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Cambodia - History

Archaeological evidence indicates that parts of the region now called Cambodia were inhabited during the first and second millennia BC by peoples having a Neolithic culture. By the first century AD, the inhabitants had developed relatively stable, organized societies, which had far surpassed the primitive stage in culture and technical skills. The most advanced groups lived along the coast and in the lower Mekong River valley and delta regions, where they cultivated irrigated rice and kept domesticated animals.

Scholars believe that these people may have been Austroasiatic in origin and related to the ancestors of the groups who now inhabit insular Southeast Asia and many of the islands of the Pacific Ocean. They worked metals, including both iron and bronze, and possessed navigational skills. Mon-Khmer people, who arrived at a later date, probably intermarried with them. The Khmer who now populate Cambodia may have migrated from southeastern China to the Indochinese Peninsula before the first century AD. They are believed to have arrived before their present Vietnamese, Thai, and Lao neighbors.

The Khmer people were among the first in Southeast Asia to adopt religious ideas and political institutions from India and to establish centralized kingdoms encompassing large territories. The earliest known kingdom in the area, Funan, flourished from around the first to the sixth century AD. It was succeeded by Chenla, which controlled large areas of modern Cambodia, Vietnam, Laos, and Thailand (known as Siam until 1939).

Most Cambodians consider themselves to be ethnically Khmers, descendants of the Angkor Empire that extended over much of Southeast Asia and reached its zenith between the 10th and 13th centuries. About 800 or 900 years ago, a Chinese envoy was sent to the court of the Khmer kingdom, and he wrote the first report about Angkor. At the time, Cambodia was the vassal of China. Over centuries, as the Khmer kingdom lost power, Vietnam and Thailand tried to control what was left of Cambodia. Both the Thais and the Vietnamese had come originally from southern China and in their migration southward occupied certain areas which had been settled by the Khmers.

The golden age of Khmer civilization was the period from the ninth to the thirteenth century, when the kingdom of Kambuja, which gave Kampuchea, or Cambodia, its name, ruled large territories from its capital in the region of Angkor in western Cambodia.

Under Jayavarman VII (1181-ca. 1218), Kambuja reached its zenith of political power and cultural creativity. Following Jayavarman VII's death, Kambuja experienced gradual decline. Important factors were the aggressiveness of neighboring peoples (especially the Thai, or Siamese), chronic interdynastic strife, and the gradual deterioration of the complex irrigation system that had ensured rice surpluses.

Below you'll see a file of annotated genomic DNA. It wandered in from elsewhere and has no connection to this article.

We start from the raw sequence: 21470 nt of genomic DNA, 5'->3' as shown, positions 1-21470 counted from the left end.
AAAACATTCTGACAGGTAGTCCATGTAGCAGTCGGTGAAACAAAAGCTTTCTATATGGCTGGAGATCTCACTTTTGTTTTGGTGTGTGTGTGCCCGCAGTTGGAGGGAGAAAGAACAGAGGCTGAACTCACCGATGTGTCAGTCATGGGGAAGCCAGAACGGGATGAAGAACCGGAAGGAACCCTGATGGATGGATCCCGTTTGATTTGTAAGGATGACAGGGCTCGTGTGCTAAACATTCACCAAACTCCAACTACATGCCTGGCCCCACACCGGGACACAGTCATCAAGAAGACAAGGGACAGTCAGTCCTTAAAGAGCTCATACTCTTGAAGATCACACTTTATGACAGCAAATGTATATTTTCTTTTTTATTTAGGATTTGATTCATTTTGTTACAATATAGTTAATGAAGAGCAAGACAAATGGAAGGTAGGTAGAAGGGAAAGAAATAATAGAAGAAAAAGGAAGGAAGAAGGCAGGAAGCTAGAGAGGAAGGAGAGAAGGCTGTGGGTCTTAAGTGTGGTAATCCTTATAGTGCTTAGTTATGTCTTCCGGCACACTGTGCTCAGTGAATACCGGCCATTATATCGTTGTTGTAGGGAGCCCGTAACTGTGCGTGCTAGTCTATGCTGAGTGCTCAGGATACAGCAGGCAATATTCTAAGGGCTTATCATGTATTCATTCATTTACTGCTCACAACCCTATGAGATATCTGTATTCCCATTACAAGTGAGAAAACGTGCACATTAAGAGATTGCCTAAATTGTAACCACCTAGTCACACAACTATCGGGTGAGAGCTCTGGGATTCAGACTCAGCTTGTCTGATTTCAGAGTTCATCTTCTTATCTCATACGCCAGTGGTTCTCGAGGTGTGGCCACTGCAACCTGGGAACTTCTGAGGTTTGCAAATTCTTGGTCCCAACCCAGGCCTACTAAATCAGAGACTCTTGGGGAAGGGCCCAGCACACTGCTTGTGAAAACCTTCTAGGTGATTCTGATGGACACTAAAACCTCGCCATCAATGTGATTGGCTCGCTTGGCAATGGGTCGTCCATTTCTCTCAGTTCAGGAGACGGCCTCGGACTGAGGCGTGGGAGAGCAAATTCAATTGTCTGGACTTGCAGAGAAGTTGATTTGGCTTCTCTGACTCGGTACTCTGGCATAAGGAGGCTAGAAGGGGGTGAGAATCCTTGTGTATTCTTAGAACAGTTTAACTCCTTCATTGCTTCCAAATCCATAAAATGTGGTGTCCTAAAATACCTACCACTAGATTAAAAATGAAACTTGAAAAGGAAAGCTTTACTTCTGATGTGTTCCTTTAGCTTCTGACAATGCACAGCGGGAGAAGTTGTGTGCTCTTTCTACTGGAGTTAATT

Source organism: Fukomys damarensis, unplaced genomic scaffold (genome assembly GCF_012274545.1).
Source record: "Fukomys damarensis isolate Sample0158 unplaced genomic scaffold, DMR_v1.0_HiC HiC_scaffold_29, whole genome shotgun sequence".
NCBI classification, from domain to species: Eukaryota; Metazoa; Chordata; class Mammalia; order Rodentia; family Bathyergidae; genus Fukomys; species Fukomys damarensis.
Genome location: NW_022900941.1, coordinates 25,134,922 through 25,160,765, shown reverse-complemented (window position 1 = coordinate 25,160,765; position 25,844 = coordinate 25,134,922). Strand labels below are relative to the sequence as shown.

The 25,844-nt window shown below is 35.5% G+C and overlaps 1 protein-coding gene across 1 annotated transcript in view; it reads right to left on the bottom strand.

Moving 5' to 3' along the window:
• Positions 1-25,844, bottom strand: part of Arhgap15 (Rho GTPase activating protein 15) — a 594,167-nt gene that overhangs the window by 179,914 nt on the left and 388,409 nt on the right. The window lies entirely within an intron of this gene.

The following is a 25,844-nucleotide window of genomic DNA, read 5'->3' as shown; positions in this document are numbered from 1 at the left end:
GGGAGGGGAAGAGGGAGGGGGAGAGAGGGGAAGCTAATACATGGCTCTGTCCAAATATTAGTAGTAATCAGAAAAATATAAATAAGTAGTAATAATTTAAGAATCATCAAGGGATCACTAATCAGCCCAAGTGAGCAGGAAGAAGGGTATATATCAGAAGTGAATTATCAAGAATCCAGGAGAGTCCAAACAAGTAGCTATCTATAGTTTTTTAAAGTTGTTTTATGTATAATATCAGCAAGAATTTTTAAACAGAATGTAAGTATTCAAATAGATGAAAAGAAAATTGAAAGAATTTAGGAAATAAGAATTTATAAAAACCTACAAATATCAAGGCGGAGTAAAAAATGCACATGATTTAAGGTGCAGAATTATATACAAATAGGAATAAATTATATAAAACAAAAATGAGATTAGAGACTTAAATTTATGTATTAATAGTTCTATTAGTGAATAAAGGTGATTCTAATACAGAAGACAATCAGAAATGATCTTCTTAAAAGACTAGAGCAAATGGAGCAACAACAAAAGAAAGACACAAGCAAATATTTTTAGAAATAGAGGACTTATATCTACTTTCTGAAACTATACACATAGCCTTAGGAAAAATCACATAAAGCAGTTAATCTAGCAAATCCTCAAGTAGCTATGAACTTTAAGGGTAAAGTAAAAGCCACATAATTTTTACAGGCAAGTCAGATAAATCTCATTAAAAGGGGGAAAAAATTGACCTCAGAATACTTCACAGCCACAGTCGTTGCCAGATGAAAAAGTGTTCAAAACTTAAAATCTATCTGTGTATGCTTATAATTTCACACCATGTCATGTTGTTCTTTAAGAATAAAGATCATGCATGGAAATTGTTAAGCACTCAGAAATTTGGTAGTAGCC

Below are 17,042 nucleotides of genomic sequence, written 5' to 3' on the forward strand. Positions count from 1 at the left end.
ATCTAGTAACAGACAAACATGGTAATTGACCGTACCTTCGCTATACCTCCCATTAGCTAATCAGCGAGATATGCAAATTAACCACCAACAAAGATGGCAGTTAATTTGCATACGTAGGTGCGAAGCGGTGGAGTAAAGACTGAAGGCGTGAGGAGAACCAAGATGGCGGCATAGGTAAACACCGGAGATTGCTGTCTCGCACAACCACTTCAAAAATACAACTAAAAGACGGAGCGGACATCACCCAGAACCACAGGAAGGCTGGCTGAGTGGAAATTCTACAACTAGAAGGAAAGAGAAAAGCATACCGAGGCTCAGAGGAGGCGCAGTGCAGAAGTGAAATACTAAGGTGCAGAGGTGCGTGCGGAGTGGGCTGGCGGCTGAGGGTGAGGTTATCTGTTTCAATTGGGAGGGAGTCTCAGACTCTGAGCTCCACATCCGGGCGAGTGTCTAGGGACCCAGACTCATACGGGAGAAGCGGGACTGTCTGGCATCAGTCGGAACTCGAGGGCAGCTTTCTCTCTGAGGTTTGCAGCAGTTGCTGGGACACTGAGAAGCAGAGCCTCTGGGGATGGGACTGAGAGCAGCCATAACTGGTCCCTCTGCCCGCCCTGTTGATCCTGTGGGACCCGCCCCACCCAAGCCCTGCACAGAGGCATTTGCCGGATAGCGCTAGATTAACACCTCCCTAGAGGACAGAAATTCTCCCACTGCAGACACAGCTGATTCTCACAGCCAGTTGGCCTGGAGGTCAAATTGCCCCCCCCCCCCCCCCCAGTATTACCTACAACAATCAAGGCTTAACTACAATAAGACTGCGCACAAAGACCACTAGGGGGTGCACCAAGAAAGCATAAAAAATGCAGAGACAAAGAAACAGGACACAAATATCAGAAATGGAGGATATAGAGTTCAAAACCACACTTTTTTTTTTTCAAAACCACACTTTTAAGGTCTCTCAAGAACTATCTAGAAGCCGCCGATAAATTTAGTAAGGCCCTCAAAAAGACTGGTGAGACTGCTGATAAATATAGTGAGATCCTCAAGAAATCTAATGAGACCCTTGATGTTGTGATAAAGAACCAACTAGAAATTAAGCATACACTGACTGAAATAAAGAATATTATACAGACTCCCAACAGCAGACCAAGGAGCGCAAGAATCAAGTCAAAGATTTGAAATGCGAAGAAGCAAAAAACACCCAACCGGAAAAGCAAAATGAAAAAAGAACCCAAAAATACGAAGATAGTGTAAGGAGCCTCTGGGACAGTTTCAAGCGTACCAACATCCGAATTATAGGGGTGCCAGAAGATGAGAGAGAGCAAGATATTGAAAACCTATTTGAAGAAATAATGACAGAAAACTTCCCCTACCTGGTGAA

Like other Indo-Chinese states Camboja possesses written annals; but these do not commence till 1346 AD. Hence they only take up the history of the kingdom when its power, and perhaps its civilization, were already past their climax. Attacks by the Thai and Cham (the Kingdom of Champa is now part of present-day Vietnam) weakened the empire, ushering in a long period of decline. The Angkorian monarchy survived until 1431, when the Thai captured Angkor Thom and the Cambodian king fled to the southern part of his country.

The fifteenth to the nineteenth century was a period of continued decline and territorial loss. Cambodia enjoyed a brief period of prosperity during the sixteenth century because its kings, who built their capitals in the region southeast of the Tonle Sap (Great Lake) along the Mekong River, promoted trade with other parts of Asia. This was the period when Spanish and Portuguese adventurers and missionaries first visited the country. But the Thai conquest of the new capital at Lovek in 1594 marked a downturn in the country's fortunes and Cambodia became a pawn in power struggles between its two increasingly powerful neighbors, Siam and Vietnam.

Vietnam's settlement of the Mekong Delta led to its annexation of that area at the end of the seventeenth century. Cambodia thereby lost some of its richest territory and was cut off from the sea. Such foreign encroachments continued through the first half of the nineteenth century because Vietnam was determined to absorb Khmer land and to force the inhabitants to accept Vietnamese culture. Such imperialistic policies created in the Khmer an abiding suspicion of their eastern neighbors that flared into violent confrontation after the Khmer Rouge established its regime in 1975.